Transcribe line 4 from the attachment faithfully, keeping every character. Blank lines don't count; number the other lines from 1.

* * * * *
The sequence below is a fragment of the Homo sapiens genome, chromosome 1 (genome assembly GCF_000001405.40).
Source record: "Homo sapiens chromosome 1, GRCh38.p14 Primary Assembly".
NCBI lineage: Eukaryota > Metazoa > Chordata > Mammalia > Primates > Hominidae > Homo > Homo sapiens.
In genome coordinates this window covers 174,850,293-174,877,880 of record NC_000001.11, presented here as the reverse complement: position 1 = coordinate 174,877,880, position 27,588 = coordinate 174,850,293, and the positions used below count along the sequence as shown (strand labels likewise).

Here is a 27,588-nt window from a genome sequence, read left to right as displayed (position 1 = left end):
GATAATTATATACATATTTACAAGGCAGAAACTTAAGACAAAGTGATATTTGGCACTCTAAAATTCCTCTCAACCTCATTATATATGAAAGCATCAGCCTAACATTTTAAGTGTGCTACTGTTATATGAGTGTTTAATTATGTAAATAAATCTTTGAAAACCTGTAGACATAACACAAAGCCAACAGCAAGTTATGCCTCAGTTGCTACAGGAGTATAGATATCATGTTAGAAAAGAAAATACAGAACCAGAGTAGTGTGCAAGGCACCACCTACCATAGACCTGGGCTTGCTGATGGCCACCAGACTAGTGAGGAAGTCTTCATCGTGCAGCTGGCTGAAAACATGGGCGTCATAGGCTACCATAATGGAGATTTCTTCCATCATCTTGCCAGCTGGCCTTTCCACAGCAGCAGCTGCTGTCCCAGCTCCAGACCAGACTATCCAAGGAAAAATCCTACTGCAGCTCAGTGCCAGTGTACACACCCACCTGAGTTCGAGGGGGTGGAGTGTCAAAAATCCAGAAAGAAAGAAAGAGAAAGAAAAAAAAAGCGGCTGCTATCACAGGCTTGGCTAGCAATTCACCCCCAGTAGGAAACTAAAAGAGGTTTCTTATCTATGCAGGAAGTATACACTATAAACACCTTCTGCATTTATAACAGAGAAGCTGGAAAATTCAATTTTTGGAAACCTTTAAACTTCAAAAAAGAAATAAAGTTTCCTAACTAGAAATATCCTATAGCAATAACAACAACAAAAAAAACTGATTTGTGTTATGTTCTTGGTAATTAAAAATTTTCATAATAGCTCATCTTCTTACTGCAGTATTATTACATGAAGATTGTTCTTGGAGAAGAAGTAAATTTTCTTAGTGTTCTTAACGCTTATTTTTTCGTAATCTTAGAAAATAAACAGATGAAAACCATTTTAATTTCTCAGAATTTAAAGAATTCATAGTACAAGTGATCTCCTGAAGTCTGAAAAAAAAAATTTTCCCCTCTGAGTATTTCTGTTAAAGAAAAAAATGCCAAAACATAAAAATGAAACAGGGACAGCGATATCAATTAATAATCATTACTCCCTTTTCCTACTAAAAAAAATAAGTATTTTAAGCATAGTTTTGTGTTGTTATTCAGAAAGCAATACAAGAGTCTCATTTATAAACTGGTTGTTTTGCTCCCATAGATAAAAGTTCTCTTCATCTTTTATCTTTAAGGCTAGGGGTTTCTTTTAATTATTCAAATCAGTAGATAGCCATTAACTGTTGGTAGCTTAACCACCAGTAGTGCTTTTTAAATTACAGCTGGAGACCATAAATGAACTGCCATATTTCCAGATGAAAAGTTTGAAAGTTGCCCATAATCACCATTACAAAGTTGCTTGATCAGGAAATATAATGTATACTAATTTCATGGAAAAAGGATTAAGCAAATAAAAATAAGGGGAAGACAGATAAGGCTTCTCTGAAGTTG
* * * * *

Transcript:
In genome coordinates this window covers 174,850,293-174,877,880 of record NC_000001.11, presented here as the reverse complement: position 1 = coordinate 174,877,880, position 27,588 = coordinate 174,850,293, and the positions used below count along the sequence as shown (strand labels likewise).